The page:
Life cycle of a farm bankruptcy

Unforgiving weather patterns, trade disputes and low commodity prices have become the perfect storm for financial distress in the agricultural community, with family farm bankruptcies rising 23% for the 12 months from March 2019 to March 2020, compared with the previous 12 months.

The deeper story is that the annual rate is merely the most recent of five consecutive years of high Chapter 12 filings. According to a report released this year by the American Farm Bureau, the 627 Chapter 12 filings in the 12 months ending March 2020 account for the third-highest total over the last 20 years. Only 2011 and 2003 saw a higher number.

“A farming or fishing family can face rising debt for a number of reasons,” Peggy Hall, associate professor and director of the Agricultural and Resource Law Program at Ohio State University, said. “Uncontrollable factors like down markets, weather impacts, a death in the family, medical issues, and a host of unforeseen circumstances could be factors.”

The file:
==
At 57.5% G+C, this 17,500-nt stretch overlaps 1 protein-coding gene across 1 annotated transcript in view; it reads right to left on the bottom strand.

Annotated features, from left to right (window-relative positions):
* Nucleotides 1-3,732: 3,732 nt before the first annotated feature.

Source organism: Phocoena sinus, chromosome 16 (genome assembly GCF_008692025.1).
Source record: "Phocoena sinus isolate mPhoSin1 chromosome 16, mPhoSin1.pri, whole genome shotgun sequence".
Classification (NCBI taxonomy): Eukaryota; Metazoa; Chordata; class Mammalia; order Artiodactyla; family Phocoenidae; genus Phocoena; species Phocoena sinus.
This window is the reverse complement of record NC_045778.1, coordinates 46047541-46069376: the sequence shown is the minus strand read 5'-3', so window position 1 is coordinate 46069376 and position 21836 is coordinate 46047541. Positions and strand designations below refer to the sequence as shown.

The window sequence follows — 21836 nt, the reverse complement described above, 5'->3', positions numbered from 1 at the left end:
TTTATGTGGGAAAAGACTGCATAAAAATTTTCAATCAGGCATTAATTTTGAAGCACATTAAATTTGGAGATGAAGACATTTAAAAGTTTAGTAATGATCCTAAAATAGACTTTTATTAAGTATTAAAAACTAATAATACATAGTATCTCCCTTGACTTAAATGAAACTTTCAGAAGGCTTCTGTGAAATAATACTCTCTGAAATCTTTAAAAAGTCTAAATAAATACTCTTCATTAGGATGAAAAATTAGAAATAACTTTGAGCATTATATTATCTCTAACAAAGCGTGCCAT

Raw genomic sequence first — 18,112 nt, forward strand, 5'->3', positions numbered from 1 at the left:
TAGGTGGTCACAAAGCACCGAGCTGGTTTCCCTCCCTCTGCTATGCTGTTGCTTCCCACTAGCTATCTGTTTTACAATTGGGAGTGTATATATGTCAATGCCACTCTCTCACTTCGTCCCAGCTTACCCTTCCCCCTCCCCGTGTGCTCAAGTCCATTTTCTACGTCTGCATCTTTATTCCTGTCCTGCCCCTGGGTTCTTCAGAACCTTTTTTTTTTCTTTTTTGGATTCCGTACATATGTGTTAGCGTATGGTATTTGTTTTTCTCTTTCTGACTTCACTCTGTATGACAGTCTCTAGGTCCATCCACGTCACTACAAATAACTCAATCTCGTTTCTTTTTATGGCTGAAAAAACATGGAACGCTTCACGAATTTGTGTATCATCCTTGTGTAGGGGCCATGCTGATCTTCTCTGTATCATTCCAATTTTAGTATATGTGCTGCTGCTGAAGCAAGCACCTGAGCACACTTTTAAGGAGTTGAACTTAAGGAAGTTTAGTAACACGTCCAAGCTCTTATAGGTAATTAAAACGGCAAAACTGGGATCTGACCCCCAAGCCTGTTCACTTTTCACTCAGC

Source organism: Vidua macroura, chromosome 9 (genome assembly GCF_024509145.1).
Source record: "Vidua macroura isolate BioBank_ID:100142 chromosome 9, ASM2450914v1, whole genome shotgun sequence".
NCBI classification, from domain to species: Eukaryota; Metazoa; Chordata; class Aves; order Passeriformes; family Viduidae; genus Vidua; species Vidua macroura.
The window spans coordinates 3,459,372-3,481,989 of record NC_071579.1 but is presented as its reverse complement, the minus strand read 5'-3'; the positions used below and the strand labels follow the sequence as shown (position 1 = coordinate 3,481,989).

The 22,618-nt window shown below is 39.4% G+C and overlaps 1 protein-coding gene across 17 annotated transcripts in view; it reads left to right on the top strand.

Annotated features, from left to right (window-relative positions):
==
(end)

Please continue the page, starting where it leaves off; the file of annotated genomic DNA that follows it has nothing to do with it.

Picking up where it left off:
To help farm families fully understand the bankruptcy option, the National Agricultural Law Center has published a bulletin series authored in partnership with Hall and her colleagues at Ohio State University Extension.

The series, titled “Facing Farm Financial Stress: An Overview of the Bankruptcy Option,” walks producers through each stage of the bankruptcy process. From first considerations, to court preparation, to recovery, the series takes a look at the entire life-cycle of a farm bankruptcy.

“It’s important to note that the 2019-2020 figures are pre-pandemic,” Harrison Pittman, director of the National Agricultural Law Center, said. “There’s little doubt that economic disruptions from COVID-19 will not help farmers already in a struggle for their lives.

“This resource will be helpful to the many farm families who have been struggling and are reviewing their options,” he said. “By covering each step of the process, this publication will help producers decide if the bankruptcy option is the right fit for their situation.”

The series can be found at

For more information on the National Agricultural Law Center, visit or follow @Nataglaw on Twitter.